In the present study, a leaf sample was collected from Noida and 50 % of aqueous, ethanol, and methanol extract were prepared to check the phytochemical. The quantitative analysis of leaf samples of jamun was done to check the presence of phytochemicals. Standard methods were used to determine phenol content, Alkaloids of leaf extracts . There has been a surge in interest in using phytochemicals to treat Trichloro acetic acid was added and centrifuged for 10 min. The supernatant, dist. H2O and FeCl3 were taken in the ratio of 1:1:1.2 and the absorbance was measured at 700 nm in a spectrophotometer. Supernatant means 2.5 ml+Dist. H2O=dementia in recent years , and most phytochemicals are extracted from plants [36,37]. Result in the Table 1 showed that the Alkaloids content of selected Syzygium cumini Leaves. Table 2 Estimation of Alkaloids content of selected Syzygium cumini Leaves. Table 3 Total Phenolic content of selected Syzygium cumini Leaves. Figure 1 Reducing sugar standard graph for selected Syzygium cumini Leaves. Table 4 Reducing sugar test observation and standard of selected Syzygium cumini Leaves. Table 5 Estimation of sugar content of selected Syzygium cumini Leaves. Table 6 O.D result of the standard protein content of selected Syzygium cumini Leaves. Table 7 Estimation of protein content of selected Syzygium cumini Leaves. Table 8 Standard of Gallic acid content of selected Syzygium cumini Leaves. Table 9 Standard Table of Antioxidant assay of selected Syzygium cumini Leaves. Table 10 Antioxidant asaay of selected Syzygium cumini Leaves. The alkaloid, phenol, protein, sugar, and antioxidant were present in the leaves of jamun. The results for the dementia in recent years , and most phytochemicals are extracted from plants [36,37]. Result in the Table 1 showed that the Alkaloids content of selected Syzygium cumini Leaves. Table 2 Estimation of Alkaloids content of selected Syzygium cumini Leaves. Table 3, Total Phenolic content of selected Syzygium cumini Leaves. Figure 1, Reducing sugar standard graph for selected Syzygium cumini Leaves. Table 4, Reducing sugar test observation and standard of selected Syzygium cumini Leaves. Table 5, Estimation of sugar content of selected Syzygium cumini Leaves. Table 6, O.D result of the standard protein content of selected Syzygium cumini Leaves. Table 7 Estimation of protein content of selected Syzygium cumini Leaves. Table 8, Standard of Gallic acid content of selected Syzygium cumini Leaves. Table 9 Standard Table of Antioxidant assay of selected Syzygium cumini Leaves. Table 10, Antioxidant asaay of selected Syzygium cumini Leaves.The alkaloid, phenol, protein, sugar, and antioxidant were present in the leaves of jamun. The results for the antioxidant assay were found to be between 12 to 20 mg/ml, the highest antioxidant activity was found in 50% ethanol extract. The phenolic content for the sample was found to be between 0.54 to 1.12 mg/ml. The highest value was observed in aqueous extract (50%). The reducing sugar content for the sample was found to be between 1.29 to 2.02 mg/ml. The highest value was observed in ethanolic extract. The alkaloids content was found to be 2.05-6.15 mg/gm, the highest amount was observed in ethanolic extract. The protein content for the leaf sample was found to be between 1.5 and 7.5/ml. The highest value was observed in the case of methanolic (50%) (Tables 1-10) (Figure 1).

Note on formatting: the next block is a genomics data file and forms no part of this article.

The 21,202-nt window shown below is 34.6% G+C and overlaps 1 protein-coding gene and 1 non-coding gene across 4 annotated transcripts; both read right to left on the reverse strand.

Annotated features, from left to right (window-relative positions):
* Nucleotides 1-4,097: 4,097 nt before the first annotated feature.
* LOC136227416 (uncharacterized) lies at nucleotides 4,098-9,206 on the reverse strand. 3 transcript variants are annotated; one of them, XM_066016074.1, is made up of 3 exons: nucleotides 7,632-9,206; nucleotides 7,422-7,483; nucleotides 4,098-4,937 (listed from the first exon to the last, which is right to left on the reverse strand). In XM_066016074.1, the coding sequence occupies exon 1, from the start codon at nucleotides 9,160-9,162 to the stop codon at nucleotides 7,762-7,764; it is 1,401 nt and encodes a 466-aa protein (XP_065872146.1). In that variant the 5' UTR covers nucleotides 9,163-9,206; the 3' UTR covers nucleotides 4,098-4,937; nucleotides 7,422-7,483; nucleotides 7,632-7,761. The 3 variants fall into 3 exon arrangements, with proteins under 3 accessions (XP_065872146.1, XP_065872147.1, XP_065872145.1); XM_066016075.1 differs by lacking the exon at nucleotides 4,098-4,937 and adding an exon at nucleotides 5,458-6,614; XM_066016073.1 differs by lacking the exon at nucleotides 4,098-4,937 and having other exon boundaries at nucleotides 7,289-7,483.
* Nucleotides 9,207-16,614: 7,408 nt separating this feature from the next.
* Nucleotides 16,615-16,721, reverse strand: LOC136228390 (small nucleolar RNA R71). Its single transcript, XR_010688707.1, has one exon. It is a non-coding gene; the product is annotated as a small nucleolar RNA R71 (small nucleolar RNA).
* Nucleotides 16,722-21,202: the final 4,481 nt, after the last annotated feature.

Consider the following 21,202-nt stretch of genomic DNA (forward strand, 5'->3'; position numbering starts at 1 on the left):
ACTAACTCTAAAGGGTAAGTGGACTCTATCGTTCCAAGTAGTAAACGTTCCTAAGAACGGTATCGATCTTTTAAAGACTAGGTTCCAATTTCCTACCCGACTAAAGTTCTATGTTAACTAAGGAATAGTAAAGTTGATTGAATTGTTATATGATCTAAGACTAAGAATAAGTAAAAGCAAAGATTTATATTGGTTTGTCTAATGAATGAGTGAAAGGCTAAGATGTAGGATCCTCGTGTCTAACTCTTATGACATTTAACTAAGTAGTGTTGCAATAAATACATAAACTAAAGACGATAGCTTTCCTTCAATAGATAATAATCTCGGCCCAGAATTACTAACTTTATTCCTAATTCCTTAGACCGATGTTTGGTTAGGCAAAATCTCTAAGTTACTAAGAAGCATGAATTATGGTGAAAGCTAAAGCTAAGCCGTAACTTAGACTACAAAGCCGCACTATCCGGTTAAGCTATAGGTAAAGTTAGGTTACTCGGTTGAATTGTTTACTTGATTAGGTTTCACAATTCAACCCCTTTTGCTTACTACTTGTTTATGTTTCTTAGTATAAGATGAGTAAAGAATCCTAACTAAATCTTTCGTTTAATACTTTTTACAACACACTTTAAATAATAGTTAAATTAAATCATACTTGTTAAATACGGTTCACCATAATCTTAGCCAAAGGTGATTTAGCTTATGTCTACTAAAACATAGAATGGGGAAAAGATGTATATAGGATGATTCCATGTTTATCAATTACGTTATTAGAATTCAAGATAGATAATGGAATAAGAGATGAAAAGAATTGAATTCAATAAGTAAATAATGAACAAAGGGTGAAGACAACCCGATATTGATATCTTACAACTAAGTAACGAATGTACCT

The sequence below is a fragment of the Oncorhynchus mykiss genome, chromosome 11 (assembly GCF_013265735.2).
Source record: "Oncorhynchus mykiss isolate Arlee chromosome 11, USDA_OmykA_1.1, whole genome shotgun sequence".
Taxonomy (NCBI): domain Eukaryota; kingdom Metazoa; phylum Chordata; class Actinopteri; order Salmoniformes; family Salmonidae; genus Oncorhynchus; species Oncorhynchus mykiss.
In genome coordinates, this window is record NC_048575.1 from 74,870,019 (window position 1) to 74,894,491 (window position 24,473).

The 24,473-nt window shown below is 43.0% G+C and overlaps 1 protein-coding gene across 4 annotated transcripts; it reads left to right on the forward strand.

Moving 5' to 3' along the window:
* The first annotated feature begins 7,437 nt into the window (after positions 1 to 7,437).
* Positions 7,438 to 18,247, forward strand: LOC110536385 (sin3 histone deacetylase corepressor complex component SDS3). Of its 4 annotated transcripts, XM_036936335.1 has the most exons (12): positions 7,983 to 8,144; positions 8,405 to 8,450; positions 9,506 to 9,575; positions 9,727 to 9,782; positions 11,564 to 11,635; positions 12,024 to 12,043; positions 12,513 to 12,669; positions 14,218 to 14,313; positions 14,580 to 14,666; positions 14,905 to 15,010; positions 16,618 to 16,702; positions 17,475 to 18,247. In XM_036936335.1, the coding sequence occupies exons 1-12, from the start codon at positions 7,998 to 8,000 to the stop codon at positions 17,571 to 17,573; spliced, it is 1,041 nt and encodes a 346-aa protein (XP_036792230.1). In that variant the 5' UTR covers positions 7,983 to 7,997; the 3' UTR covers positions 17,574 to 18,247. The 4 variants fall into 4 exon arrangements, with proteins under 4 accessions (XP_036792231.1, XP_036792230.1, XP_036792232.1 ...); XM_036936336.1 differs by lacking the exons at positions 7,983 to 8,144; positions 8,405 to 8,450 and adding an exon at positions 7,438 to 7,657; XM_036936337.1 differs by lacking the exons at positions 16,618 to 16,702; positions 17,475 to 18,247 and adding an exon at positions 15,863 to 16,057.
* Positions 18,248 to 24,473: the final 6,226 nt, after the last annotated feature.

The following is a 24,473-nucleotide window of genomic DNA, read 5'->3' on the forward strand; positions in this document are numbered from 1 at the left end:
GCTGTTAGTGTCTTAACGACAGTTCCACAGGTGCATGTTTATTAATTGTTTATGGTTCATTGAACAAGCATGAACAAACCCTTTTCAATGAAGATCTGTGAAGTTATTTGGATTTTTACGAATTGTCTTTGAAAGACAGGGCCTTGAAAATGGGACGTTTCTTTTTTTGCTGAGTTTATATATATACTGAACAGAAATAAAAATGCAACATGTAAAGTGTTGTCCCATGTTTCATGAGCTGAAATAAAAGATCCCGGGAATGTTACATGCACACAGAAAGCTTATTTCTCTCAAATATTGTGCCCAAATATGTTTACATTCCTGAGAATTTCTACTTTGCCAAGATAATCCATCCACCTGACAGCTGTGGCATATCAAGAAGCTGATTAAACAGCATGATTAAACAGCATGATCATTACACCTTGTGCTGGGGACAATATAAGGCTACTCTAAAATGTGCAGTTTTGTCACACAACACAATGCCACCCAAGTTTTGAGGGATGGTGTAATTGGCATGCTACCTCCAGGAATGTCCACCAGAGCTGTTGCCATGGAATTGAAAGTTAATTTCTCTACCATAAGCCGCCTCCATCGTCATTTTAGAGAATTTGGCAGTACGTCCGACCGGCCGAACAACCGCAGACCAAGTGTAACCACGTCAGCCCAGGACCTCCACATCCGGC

|Standard (10% Atropine) (µ l)||OD at 470 nm||Concentration of unknown (mg/ml)|
|Leaf extract||OD at 470 nm||Concentration of sample (mg/ml)|
|Leaf extract||OD at 700 nm||Concentration of sample (mg/ml)|
|Standard Maltose||Concentration of Maltose (mg/ml)||DW(ml)||O.D. at 540 nm|
|Leaf extract (µ l)||OD at 540 nm||Concentration of sample (mg/ml)|
|Protein (ml)||Concentration of protein (mg)||Distilled Water (DW)||Biurette reagent||OD at 540 nm|
|Leaf extract (µ l)||OD at 540 nm||Concentration of sample (mg/ml)|
|Standard of gallic acid||Dist.H2O in (µ l)||O.D at 700 nm||Concentration of gallic acid (mg/ml)|
|Blank||1000 µ l||-||-|
|10 µ l||990 µ l||0.348||1|
|20 µ l||980 µ l||0.394||2|
|40 µ l||960 µ l||0.41||4|
|60 µ l||940 µ l||0.471||6|
|80 µ l||920 µ l||5.72||8|
|100 µ l||900 µ l||6.43||10|
|Standard (0.1% ascorbic acid)||Dist.H2O||O.D. at 700 nm|
|10 µl||990 µl||1.65|
|20 µl||980 µl||0.656|
|40 µl||960 µl||1.533|
|60 µl||940 µl||1.326|
|80 µl||920 µl||0.722|
|100 µl||900 µl||0.592|
|Leaf extract||O.D. at 700 nm||Concentration of sample (mg/ml)|
Jamun has highly beneficial in Ayurvedic medicinal culture it has great health benefits and helps in diabetes cures. Jamun or Jamun powder contains a high amount of protein, fiber, calcium, iron, phosphorus, and several nutrients it also acts as an antioxidant that protects against cancer. A diet high in antioxidants may reduce many diseases including heart disease. Antioxidants protect tissues from damage against reactive oxygen species and other free radicals. Plants contain phytochemicals such as alkaloids, phenol, and essential oils, which have pronounced antimicrobial activity. This underlies the use since antiquity of herbs to improve oral hygiene and prevent common diseases. Herbs or herbal products play a key role in the future of health and hygiene.
In the present study the quantitative analysis of leaf samples of Jamun was done to check the presence of phytochemicals. Standard methods were used to determine phenol content, Alkaloids of leaf extracts. The data demonstrate that the leaves of Jamun include alkaloids, phenols, proteins, sugars, and antioxidants. The antioxidant assay revealed that the 50% ethanol extract had the maximum antioxidant activity. The phenolic concentration of the aqueous extract was found to be the greatest (50%). The ethanolic extract had the highest value in reducing sugar content. The largest concentrations of alkaloids were found in the ethanolic extract. In the case of methanolic, the maximum protein content was reported (50%).Many Herbs products play a significant role in medicine and hygiene. But a fruit Jamun contains more ingredients that have health benefits as it helps in increasing insulin levels and benefits type 2 diabetes patients. Therefore, the government should arrange programs on Jamun trees plantation and aware villager about the health benefits of Jamun.
Ms. Shilpa is thankful to Managing Director, Codon Biotech Pvt. Ltd., Noida, for their encouragement for this research paper. Er. Siddhartha Dan and Mahasweta Mandal are also thankful to Director, for her support.